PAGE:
Meanwhile, the Justice Dept. enforcement team is doing cramdowns over web sites and mobile apps. For example, PeaPod grocery delivery service, which Vu assisted when the Justice Dept. gave them a hard time. In addition, H&R Block was sued by the National Federation of the Blind and the Justice Dept. became a plaintiff in the case — H&R Block complied.

Title III of the Americans with Disabilities Act (ADA) requires that businesses and nonprofit services providers make accessibility accommodations to enable the disabled public to access the same services as clients who are not disabled. This includes electronic media and web sites. While the ADA applies to businesses with 15 or more employees, even smaller businesses can benefit from ensuring that their websites are ADA compliant. Doing so opens your company up to more potential clients and limits liability. Web developers should include ADA compliant features in the original site and application plans.
In addition, covered entities are not required to provide any particular aid or service in those rare circumstances where it would fundamentally alter the nature of the goods or services they provide to the public. In the performing arts, for example, slowing down the action on stage in order to describe the action for patrons who are blind or have vision loss may fundamentally alter the nature of a play or dance performance.
Input Assistance: When users are entering input into the website, any input errors are automatically detected and written out, providing, for instance, text descriptions that identify fields that were not filled out or data that was in the wrong format. The website also provides suggestions to fix the errors. Input fields and buttons are labeled to provide their functions and instructions. If the user’s input is being used for legal purposes or financial transactions, then the user must be able to reverse submissions or correct errors.

When collecting feedback, ask users what type of adaptive technologies they use. This will allow you to cater your website to your particular clientele, and will help you appoint resources toward the best compliance options. Navigating the Internet is particularly challenging for people with limited or no vision. Many blind people use specialized web browsers and software that works with standard web browsers, like Internet Explorer, that have features that enable users to maximize their Internet use and experience. This screen reading software reads the HTML code for websites, and gives the user a verbal translation of what is on screen.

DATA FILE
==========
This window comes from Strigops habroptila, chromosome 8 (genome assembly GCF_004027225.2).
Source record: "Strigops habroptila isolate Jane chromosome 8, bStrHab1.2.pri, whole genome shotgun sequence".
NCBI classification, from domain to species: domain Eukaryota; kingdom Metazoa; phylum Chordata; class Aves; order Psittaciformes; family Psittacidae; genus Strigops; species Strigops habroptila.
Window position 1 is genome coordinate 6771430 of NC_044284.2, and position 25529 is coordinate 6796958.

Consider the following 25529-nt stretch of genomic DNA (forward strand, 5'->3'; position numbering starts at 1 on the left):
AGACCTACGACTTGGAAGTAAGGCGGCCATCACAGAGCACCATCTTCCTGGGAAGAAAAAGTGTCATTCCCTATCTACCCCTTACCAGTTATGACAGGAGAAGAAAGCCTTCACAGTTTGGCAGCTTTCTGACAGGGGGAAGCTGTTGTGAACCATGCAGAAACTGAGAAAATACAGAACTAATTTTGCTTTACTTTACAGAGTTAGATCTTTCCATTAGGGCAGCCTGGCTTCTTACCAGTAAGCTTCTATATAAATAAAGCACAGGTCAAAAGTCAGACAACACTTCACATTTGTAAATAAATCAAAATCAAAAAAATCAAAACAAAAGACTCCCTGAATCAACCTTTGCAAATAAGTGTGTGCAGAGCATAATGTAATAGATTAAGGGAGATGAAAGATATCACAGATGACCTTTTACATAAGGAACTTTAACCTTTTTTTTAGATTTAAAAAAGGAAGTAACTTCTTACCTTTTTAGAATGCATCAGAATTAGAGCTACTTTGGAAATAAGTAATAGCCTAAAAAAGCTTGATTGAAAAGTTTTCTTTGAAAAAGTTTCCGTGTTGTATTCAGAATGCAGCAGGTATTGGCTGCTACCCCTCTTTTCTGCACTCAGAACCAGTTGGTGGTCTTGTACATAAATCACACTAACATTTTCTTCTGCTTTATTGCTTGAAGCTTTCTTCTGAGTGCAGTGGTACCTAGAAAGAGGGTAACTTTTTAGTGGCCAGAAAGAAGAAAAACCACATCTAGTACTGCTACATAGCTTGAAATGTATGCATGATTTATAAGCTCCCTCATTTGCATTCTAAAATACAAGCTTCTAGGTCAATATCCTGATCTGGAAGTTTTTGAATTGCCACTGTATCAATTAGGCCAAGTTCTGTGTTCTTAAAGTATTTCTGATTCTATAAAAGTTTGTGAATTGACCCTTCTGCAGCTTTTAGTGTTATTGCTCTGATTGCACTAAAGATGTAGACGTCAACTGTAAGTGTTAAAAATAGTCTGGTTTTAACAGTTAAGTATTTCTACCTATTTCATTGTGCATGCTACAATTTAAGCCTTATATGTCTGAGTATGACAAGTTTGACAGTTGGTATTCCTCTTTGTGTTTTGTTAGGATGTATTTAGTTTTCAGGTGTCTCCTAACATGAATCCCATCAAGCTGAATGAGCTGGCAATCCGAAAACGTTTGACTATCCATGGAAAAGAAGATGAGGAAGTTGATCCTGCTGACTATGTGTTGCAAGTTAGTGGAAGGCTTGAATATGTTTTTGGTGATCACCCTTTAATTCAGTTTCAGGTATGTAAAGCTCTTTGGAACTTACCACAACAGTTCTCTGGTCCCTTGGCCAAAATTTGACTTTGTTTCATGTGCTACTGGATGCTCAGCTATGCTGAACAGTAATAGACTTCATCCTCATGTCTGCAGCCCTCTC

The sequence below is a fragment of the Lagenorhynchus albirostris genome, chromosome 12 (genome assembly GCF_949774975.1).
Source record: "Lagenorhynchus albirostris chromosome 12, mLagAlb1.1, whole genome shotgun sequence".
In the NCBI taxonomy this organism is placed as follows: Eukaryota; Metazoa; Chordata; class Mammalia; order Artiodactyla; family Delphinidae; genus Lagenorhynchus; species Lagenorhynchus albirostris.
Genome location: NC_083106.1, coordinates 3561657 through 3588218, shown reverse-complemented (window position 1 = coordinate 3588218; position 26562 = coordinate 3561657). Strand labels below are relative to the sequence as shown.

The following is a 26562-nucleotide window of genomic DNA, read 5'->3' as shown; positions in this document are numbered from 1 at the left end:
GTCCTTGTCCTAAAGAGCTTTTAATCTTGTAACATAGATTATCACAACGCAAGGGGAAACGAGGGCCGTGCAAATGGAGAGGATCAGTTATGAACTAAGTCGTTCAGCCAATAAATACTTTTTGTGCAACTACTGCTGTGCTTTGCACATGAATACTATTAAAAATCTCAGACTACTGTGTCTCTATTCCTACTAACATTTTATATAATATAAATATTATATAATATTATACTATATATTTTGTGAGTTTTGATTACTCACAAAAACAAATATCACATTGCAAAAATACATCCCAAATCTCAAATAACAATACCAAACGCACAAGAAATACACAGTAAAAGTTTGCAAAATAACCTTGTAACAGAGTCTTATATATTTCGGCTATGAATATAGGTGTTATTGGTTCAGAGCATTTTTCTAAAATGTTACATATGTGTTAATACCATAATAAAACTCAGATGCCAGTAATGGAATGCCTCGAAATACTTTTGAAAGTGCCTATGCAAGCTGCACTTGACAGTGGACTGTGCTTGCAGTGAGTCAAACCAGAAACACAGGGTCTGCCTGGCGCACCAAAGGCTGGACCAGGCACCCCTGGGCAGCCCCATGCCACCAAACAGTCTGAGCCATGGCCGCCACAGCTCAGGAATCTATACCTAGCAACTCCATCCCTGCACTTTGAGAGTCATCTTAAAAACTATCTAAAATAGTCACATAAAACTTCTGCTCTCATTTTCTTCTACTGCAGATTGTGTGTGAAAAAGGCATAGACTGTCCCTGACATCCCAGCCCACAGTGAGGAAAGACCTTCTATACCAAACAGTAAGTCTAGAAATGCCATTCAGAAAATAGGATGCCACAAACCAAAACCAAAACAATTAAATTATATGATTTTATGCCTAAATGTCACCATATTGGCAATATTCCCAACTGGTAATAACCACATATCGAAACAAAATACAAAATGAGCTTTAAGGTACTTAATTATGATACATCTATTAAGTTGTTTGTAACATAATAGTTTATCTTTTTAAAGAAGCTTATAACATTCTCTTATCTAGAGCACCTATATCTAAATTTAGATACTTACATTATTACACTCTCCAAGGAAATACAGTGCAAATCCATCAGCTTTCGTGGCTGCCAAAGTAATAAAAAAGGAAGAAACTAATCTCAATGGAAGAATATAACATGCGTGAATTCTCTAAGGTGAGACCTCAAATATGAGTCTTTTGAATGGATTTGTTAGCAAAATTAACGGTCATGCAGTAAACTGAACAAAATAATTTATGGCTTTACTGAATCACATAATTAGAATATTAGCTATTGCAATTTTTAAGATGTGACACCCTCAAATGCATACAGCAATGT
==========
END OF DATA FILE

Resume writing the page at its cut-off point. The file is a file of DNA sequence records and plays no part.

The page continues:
Accessible design benefits all users and creates market opportunity, Reha said. She continued: “Access to information online is everywhere, so it’s easy to take for granted that it’s available to everyone, but it’s not. Such access is incredibly important for people with disabilities because it lets them become independent and improves their quality of life.”
The World Wide Web Consortium (W3C) established the main international standards and accessibility for the World Wide Web. The WCAG is created by the W3C to provide a standard for web content accessibility that can be shared around the world. The WCAG is meant to accompany organizations as a sort of blueprint on how to make their websites ADA compliant.

Meanwhile, the Justice Dept. enforcement team is doing cramdowns over web sites and mobile apps. For example, PeaPod grocery delivery service, which Vu assisted when the Justice Dept. gave them a hard time. In addition, H&R Block was sued by the National Federation of the Blind and the Justice Dept. became a plaintiff in the case — H&R Block complied.
President George H.W. Bush signed the Americans with Disabilities Act into law July 26, 1990. The ADA prohibits discrimination of people with disabilities and guarantees the same opportunities as everyone else. These opportunities include employment possibilities, purchasing of goods and services and the ability to participate in State and local government programs.
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